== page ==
Sunday, February 1, 2015

Ableism and Capitalism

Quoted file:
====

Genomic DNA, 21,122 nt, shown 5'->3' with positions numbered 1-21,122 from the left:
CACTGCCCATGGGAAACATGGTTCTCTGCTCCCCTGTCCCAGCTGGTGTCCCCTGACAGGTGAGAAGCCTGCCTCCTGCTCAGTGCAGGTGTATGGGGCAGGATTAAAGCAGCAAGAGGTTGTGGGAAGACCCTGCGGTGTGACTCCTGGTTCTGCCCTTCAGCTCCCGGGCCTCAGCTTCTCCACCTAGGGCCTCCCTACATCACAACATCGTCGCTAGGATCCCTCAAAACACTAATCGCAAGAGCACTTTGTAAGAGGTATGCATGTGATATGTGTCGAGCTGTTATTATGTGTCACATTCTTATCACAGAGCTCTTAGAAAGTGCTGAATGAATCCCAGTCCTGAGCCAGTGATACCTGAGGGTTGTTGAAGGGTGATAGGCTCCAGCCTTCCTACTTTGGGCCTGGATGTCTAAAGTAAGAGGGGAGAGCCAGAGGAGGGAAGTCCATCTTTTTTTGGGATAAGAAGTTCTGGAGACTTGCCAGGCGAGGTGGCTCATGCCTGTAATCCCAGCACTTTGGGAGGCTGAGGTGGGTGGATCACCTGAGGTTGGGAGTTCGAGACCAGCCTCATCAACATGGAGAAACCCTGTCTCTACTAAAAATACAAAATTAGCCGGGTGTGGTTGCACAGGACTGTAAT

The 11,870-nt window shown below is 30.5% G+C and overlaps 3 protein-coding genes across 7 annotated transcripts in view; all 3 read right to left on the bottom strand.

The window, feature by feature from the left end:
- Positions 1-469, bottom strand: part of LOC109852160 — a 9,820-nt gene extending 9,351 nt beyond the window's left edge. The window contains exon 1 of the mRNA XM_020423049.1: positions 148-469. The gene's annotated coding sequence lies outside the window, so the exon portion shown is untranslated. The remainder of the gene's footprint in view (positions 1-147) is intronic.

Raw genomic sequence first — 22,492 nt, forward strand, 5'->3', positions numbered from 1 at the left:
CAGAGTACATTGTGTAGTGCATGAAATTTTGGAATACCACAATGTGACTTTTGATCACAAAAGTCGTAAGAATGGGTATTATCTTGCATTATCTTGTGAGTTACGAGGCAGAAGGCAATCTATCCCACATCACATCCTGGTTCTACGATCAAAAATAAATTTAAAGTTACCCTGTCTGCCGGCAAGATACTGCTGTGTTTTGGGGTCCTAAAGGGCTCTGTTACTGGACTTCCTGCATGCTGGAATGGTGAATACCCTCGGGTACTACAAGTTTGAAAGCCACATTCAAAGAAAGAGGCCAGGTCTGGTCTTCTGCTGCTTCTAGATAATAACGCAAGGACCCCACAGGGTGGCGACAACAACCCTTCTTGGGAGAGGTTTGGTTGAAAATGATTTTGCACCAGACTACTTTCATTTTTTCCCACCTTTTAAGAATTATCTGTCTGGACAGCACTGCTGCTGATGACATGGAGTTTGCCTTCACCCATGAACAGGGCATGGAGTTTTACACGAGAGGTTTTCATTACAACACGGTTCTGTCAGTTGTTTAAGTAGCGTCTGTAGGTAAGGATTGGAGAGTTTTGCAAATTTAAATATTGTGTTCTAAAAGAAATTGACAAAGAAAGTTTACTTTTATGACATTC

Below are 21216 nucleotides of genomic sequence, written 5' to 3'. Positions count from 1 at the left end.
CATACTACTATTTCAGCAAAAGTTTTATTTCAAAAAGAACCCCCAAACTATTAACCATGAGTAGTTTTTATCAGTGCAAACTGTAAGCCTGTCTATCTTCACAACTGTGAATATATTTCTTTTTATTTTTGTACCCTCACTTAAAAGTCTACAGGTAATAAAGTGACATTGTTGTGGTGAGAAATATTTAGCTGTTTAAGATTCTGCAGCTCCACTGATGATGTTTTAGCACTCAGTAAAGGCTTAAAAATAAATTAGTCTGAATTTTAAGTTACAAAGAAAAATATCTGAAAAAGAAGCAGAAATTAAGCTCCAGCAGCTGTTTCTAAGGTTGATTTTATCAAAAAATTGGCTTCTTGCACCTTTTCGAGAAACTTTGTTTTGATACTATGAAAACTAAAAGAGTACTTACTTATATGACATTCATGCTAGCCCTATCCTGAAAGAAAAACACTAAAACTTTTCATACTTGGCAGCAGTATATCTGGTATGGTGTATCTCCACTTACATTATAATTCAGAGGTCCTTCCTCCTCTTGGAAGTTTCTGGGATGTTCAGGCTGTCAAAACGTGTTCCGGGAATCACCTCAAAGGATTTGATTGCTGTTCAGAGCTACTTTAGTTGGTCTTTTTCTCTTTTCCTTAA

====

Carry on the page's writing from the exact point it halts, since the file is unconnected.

During our class discussion and while reading Longmore (2003) I was thinking a lot about the inextricability of ableism and capitalism. In class we discussed the disparate rate of unemployment among disabled people as well as the ableist assumptions underlying policies that keep folks with disabilities unemployed and on SSDI. I don’t think this can be discussed without considering the economy and the need for unemployment within capitalism which, in conjunction with ableism, hinders people with disabilities from gaining employment at significantly higher rates than those not labeled with disabilities. Longmore points to governmental disincentives for disabled people to find jobs and notes the inordinate amount of spending that is allocated to social-service benefits as compared to vocational rehabilitation (p. 28). Money that could be spent on making work places more accessible is instead allotted to ensure that people with disabilities remain unemployed. The enmeshment of ableism and capitalism also has bearing on our class conversation regarding school policies and practices. In particular, neoliberal education reforms, such as charter schools and the increasing implementation and reliance on high-stakes tests, while harmful for all students, have disproportionately disadvantaged disabled students historically marginalized in schools. The devaluation of students with disabilities is entwined with capitalism in that disabled people are seen as unproductive and inefficient workers within a capitalist system. The perception of people with disabilities as not contributing to the economy represents an irony that sheds light on the illogic of humanist conceptions of autonomous individuals given that massive markets are built around people with disabilities such that many profit off of people labeled with disabilities under an ableist system that marginalizes and segregates them (through, for instance, “special” schooling materials, educational resources, medications, devices, professional training, segregated private housing and schools, etc.). While much of the professionalization around disability relies on a medical/individualized model of disability, this also highlights some messy territory in disability studies in that many technologies and resources that are necessary to make spaces accessible and accommodating for everyone are at present produced in an inherently exploitative capitalist system. This global system, importantly, not only devalues people with disabilities and reifies conceptions of disability as deficiency but, moreover, is implicated in the creation of disability through environmental damage, neocolonial forces, war, and the exploitative conditions under which outsourced labor occurs. This raises a lot of weighty yet essential questions for future disability studies research and a global disability rights movements to grapple with.

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